The National Conference flag was prepared by Pandit Prem Nath Dwarika and designed by Sardar Budh Singh. On the day of transformation of the Muslim Conference into the National Conference, there was unsurprisingly huge jubilation among Kashmiri Pandits who celebrated it as their great achievement. But many prominent Muslims opposed the leadership’s move fearing “that the National Conference would become hand-maid of the Indian National Congress.” (See PN Bazaz, The History of Struggle for Freedom in Kashmir (1954), pages 168, 170)

Rejecting that opposition, Sheikh Abdullah said: “We had to take a decision (of conversion of the party), so have taken; those who disagree with it may leave.” (See Shabnum Qayoom’s Comprehensive History of Kashmir (2014) vol 2, page 262-263)

But, as admitted by Sheikh Abdullah and Chowdhari Ghulam Abbas in their separate meetings in 1948, before Josef Korbel the split in Muslim unity of Jammu and Kashmir in 1939 “had been the beginning of all their [Muslim] troubles”. (See Danger in Kashmir (1954) page 23)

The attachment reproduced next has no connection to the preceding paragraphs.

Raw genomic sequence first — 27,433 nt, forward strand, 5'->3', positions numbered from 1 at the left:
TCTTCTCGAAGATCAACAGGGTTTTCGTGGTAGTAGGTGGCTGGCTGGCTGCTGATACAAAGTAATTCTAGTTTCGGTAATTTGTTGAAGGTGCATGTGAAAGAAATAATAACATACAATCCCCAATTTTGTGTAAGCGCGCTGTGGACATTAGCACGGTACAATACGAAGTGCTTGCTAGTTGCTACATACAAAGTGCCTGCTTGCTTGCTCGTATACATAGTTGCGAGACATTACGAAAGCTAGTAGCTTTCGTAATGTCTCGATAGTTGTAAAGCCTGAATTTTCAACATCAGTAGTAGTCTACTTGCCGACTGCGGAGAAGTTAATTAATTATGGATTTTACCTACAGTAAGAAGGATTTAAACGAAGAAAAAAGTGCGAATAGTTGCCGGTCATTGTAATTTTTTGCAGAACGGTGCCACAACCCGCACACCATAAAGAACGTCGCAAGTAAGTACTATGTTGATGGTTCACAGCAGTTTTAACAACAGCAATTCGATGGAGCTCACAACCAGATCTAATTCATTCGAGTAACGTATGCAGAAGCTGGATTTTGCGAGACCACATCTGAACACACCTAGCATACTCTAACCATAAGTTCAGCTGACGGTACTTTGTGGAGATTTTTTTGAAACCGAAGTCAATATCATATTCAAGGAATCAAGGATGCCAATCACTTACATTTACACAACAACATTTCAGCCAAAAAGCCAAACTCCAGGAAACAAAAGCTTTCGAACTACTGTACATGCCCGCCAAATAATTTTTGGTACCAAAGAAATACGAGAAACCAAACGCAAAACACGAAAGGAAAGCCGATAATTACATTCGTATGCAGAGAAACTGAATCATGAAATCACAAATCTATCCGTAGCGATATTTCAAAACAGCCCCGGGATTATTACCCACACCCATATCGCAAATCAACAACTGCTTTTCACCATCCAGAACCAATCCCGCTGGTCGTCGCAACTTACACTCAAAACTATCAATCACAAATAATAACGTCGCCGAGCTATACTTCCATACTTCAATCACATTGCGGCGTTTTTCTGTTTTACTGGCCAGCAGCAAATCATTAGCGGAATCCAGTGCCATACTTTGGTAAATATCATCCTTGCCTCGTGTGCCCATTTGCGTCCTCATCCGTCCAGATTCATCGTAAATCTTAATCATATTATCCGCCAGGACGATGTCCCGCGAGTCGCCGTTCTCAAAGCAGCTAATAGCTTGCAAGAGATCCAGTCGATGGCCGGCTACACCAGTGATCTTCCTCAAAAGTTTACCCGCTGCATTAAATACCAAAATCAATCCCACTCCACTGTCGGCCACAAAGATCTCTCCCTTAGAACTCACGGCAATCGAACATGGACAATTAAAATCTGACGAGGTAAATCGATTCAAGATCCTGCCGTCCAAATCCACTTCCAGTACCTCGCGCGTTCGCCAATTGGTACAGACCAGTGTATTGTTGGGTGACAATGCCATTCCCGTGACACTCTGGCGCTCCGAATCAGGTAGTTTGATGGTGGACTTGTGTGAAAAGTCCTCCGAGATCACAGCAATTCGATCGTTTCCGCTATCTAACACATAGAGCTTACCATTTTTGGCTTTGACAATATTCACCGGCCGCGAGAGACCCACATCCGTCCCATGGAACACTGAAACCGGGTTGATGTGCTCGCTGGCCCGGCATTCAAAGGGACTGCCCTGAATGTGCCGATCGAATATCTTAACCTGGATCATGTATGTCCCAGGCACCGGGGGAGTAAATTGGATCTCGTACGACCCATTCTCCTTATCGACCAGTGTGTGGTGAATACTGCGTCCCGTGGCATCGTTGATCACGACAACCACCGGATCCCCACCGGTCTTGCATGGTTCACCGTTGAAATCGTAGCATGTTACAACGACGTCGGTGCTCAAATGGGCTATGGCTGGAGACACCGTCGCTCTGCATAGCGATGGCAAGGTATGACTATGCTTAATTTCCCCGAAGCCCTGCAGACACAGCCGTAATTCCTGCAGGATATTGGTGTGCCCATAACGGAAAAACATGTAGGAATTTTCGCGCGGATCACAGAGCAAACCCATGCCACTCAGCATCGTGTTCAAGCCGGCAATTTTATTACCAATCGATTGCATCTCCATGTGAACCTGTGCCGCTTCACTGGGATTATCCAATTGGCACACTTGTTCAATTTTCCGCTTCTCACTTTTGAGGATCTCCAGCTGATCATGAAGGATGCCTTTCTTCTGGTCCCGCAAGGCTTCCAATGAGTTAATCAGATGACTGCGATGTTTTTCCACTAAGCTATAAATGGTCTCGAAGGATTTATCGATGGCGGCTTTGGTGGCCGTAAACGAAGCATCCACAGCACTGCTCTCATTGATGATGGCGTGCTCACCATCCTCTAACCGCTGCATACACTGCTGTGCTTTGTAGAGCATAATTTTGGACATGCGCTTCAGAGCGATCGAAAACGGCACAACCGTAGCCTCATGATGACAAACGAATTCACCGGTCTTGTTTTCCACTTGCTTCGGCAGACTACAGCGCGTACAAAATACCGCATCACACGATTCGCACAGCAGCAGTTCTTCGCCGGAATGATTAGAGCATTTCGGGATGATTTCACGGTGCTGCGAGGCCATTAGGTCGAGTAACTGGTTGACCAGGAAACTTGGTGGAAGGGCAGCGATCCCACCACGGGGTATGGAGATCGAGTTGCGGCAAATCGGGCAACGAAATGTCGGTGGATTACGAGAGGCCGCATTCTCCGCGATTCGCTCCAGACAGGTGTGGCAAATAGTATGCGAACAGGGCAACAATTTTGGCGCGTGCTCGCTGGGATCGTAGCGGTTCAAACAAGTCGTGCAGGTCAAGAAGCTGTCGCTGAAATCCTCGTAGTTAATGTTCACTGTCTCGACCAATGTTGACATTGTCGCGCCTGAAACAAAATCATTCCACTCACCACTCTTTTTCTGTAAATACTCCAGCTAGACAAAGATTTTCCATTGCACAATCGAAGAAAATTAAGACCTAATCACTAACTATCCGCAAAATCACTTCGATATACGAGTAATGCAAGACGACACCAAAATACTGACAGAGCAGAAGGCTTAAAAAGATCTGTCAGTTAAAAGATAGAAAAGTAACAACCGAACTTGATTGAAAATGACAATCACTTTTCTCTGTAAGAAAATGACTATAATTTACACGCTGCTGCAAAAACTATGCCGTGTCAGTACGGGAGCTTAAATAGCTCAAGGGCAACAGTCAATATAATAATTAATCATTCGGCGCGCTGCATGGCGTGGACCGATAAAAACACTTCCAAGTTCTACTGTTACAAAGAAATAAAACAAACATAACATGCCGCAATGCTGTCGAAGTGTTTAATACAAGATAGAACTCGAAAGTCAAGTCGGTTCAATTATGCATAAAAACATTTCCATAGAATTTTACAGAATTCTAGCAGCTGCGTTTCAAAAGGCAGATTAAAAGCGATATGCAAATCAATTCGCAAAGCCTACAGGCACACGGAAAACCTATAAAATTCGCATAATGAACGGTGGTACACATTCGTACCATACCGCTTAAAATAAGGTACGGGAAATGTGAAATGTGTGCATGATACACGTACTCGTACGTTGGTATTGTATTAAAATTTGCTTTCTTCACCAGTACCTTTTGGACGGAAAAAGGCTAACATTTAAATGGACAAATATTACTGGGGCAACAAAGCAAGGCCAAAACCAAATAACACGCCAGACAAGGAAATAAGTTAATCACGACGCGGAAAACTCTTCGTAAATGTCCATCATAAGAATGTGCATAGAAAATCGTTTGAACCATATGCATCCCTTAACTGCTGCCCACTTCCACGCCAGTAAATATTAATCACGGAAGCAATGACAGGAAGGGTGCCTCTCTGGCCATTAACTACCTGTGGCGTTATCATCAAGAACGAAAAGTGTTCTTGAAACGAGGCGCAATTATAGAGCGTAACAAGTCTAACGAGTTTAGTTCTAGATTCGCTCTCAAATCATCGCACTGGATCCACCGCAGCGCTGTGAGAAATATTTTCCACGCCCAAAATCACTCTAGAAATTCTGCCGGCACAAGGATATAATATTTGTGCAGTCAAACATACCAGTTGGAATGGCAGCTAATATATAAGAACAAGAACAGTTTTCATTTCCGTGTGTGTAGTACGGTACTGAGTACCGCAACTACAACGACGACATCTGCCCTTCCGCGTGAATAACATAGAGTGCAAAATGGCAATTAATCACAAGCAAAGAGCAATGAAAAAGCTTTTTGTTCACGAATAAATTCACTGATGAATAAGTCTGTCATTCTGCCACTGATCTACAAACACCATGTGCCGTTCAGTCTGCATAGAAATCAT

We may mention an interesting episode that took place after conversion of the Muslim Conference to the National Conference. To recall, the lawns adjacent to Pather Masjid, where the Muslim Conference was launched, were utilised for construction of a building that was named as Mujahid Manzil, which was used as party headquarters of the Muslim Conference. The green flag was fluttering on top of this building until it was replaced by the National Conference’s red flag. The building was constructed with a substantial contribution of money and labour from a staunch Muslim Conference leader Qureshi Mohammad Yousuf who had opposed the conversion, tooth and nail. Highly angered, the Muslim Conference leader asked for the return of his money or share in the building. Two rooms were allotted to him where he raised banners and flag of the Muslim Conference. It happened when Sheikh Abdullah was not present at the party headquarters. He had been on a visit to Jammu.